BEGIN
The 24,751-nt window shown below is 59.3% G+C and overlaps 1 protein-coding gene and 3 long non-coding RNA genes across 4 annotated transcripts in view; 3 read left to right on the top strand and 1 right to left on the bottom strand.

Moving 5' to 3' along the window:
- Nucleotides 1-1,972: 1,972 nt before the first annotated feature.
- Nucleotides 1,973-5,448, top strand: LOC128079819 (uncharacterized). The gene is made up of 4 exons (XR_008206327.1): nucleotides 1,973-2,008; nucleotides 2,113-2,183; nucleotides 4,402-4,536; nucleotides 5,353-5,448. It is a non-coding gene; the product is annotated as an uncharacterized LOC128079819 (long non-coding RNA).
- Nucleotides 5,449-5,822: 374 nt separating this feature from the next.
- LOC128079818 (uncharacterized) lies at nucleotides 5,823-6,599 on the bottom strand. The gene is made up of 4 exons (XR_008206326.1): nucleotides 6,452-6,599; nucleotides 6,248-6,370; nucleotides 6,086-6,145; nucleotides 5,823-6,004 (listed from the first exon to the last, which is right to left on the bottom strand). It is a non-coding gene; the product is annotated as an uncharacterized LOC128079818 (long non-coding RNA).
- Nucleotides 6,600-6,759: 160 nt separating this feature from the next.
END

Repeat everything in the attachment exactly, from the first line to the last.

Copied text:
The 24,751-nt window shown below is 59.3% G+C and overlaps 1 protein-coding gene and 3 long non-coding RNA genes across 4 annotated transcripts in view; 3 read left to right on the top strand and 1 right to left on the bottom strand.

Moving 5' to 3' along the window:
- Nucleotides 1-1,972: 1,972 nt before the first annotated feature.
- Nucleotides 1,973-5,448, top strand: LOC128079819 (uncharacterized). The gene is made up of 4 exons (XR_008206327.1): nucleotides 1,973-2,008; nucleotides 2,113-2,183; nucleotides 4,402-4,536; nucleotides 5,353-5,448. It is a non-coding gene; the product is annotated as an uncharacterized LOC128079819 (long non-coding RNA).
- Nucleotides 5,449-5,822: 374 nt separating this feature from the next.
- LOC128079818 (uncharacterized) lies at nucleotides 5,823-6,599 on the bottom strand. The gene is made up of 4 exons (XR_008206326.1): nucleotides 6,452-6,599; nucleotides 6,248-6,370; nucleotides 6,086-6,145; nucleotides 5,823-6,004 (listed from the first exon to the last, which is right to left on the bottom strand). It is a non-coding gene; the product is annotated as an uncharacterized LOC128079818 (long non-coding RNA).
- Nucleotides 6,600-6,759: 160 nt separating this feature from the next.